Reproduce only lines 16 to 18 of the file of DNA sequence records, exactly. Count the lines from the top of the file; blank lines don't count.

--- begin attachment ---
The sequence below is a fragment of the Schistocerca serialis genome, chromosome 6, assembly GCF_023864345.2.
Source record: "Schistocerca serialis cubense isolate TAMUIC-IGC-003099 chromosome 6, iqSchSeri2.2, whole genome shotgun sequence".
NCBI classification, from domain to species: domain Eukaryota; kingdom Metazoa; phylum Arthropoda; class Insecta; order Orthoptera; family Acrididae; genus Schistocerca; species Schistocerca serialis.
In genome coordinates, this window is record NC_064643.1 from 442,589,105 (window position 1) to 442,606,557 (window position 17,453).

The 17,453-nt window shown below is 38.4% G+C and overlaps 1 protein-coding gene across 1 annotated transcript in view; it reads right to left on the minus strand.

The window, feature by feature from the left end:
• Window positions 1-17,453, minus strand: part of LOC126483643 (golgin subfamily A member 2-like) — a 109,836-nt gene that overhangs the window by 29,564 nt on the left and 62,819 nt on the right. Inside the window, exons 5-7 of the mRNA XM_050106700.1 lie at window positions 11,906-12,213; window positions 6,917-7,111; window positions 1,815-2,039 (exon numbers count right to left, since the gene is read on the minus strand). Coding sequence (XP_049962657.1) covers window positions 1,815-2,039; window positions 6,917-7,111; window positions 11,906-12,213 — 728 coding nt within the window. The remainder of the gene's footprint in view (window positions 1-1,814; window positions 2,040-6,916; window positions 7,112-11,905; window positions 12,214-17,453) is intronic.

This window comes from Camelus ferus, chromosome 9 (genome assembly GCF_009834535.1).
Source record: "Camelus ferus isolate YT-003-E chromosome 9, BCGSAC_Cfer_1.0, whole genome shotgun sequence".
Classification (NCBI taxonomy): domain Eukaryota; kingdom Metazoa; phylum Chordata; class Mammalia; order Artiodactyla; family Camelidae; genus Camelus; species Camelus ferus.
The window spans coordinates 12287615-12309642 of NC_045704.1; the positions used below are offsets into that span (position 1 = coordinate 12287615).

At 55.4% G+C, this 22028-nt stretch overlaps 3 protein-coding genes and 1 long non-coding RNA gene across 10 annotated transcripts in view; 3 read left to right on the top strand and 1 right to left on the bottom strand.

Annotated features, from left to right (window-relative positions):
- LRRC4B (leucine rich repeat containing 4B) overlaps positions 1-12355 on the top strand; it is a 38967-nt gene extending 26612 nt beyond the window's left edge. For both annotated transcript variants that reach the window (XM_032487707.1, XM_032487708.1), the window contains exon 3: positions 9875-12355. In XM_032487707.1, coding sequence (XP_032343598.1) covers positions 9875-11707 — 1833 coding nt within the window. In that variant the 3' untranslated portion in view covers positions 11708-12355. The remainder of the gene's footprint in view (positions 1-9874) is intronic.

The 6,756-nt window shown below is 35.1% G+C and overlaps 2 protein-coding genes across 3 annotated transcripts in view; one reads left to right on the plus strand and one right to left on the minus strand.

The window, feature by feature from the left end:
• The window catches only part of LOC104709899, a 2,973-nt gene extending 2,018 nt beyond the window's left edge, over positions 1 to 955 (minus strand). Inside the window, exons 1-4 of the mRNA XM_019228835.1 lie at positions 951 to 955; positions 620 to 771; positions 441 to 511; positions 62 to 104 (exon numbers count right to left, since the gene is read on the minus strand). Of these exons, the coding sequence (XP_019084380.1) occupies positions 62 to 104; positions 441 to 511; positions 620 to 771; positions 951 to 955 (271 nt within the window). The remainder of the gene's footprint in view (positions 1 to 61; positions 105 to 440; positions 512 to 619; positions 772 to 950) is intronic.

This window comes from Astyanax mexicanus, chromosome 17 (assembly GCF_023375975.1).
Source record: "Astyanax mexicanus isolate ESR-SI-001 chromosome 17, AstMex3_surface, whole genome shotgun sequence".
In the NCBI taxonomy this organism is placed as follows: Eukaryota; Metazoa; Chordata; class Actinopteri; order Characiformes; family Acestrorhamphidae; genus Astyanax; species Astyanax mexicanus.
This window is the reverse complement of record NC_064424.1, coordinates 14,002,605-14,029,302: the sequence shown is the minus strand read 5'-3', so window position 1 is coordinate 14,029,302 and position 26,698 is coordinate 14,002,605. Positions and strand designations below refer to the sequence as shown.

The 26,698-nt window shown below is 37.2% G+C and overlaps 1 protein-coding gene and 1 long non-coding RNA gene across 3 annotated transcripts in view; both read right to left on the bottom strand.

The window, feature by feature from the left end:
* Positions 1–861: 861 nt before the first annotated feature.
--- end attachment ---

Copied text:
The window, feature by feature from the left end:
• The window catches only part of LOC104709899, a 2,973-nt gene extending 2,018 nt beyond the window's left edge, over positions 1 to 955 (minus strand). Inside the window, exons 1-4 of the mRNA XM_019228835.1 lie at positions 951 to 955; positions 620 to 771; positions 441 to 511; positions 62 to 104 (exon numbers count right to left, since the gene is read on the minus strand). Of these exons, the coding sequence (XP_019084380.1) occupies positions 62 to 104; positions 441 to 511; positions 620 to 771; positions 951 to 955 (271 nt within the window). The remainder of the gene's footprint in view (positions 1 to 61; positions 105 to 440; positions 512 to 619; positions 772 to 950) is intronic.

This window comes from Astyanax mexicanus, chromosome 17 (assembly GCF_023375975.1).